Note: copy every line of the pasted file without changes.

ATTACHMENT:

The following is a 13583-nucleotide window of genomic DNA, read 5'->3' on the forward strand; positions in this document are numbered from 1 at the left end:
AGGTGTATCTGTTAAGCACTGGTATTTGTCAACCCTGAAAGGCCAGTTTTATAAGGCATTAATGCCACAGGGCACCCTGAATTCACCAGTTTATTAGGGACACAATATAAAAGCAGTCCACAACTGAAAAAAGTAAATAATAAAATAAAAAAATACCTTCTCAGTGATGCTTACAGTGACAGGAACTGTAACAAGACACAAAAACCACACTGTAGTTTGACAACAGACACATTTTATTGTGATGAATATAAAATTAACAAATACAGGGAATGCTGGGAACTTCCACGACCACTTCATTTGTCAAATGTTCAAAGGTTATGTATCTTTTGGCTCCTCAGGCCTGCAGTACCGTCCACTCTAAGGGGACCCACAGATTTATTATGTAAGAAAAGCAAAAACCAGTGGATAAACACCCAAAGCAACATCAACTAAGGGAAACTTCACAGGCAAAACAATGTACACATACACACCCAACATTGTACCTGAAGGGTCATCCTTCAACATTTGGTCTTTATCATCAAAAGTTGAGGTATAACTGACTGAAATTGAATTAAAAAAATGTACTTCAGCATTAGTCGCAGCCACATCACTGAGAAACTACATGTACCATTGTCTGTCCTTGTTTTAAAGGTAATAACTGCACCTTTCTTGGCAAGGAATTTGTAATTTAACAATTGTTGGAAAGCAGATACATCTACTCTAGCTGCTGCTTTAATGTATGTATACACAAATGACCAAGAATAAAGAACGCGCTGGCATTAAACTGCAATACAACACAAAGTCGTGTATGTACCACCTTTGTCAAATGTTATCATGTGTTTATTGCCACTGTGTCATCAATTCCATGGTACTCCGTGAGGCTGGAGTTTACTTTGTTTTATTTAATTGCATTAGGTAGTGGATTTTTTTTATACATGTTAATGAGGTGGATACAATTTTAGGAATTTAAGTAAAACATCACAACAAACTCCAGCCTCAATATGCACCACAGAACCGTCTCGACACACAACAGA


The following is a 13583-nucleotide window of genomic DNA, read 5'->3' on the forward strand; positions in this document are numbered from 1 at the left end:
AGGTGTATCTGTTAAGCACTGGTATTTGTCAACCCTGAAAGGCCAGTTTTATAAGGCATTAATGCCACAGGGCACCCTGAATTCACCAGTTTATTAGGGACACAATATAAAAGCAGTCCACAACTGAAAAAAGTAAATAATAAAATAAAAAAATACCTTCTCAGTGATGCTTACAGTGACAGGAACTGTAACAAGACACAAAAACCACACTGTAGTTTGACAACAGACACATTTTATTGTGATGAATATAAAATTAACAAATACAGGGAATGCTGGGAACTTCCACGACCACTTCATTTGTCAAATGTTCAAAGGTTATGTATCTTTTGGCTCCTCAGGCCTGCAGTACCGTCCACTCTAAGGGGACCCACAGATTTATTATGTAAGAAAAGCAAAAACCAGTGGATAAACACCCAAAGCAACATCAACTAAGGGAAACTTCACAGGCAAAACAATGTACACATACACACCCAACATTGTACCTGAAGGGTCATCCTTCAACATTTGGTCTTTATCATCAAAAGTTGAGGTATAACTGACTGAAATTGAATTAAAAAAATGTACTTCAGCATTAGTCGCAGCCACATCACTGAGAAACTACATGTACCATTGTCTGTCCTTGTTTTAAAGGTAATAACTGCACCTTTCTTGGCAAGGAATTTGTAATTTAACAATTGTTGGAAAGCAGATACATCTACTCTAGCTGCTGCTTTAATGTATGTATACACAAATGACCAAGAATAAAGAACGCGCTGGCATTAAACTGCAATACAACACAAAGTCGTGTATGTACCACCTTTGTCAAATGTTATCATGTGTTTATTGCCACTGTGTCATCAATTCCATGGTACTCCGTGAGGCTGGAGTTTACTTTGTTTTATTTAATTGCATTAGGTAGTGGATTTTTTTTATACATGTTAATGAGGTGGATACAATTTTAGGAATTTAAGTAAAACATCACAACAAACTCCAGCCTCAATATGCACCACAGAACCGTCTCGACACACAACAGA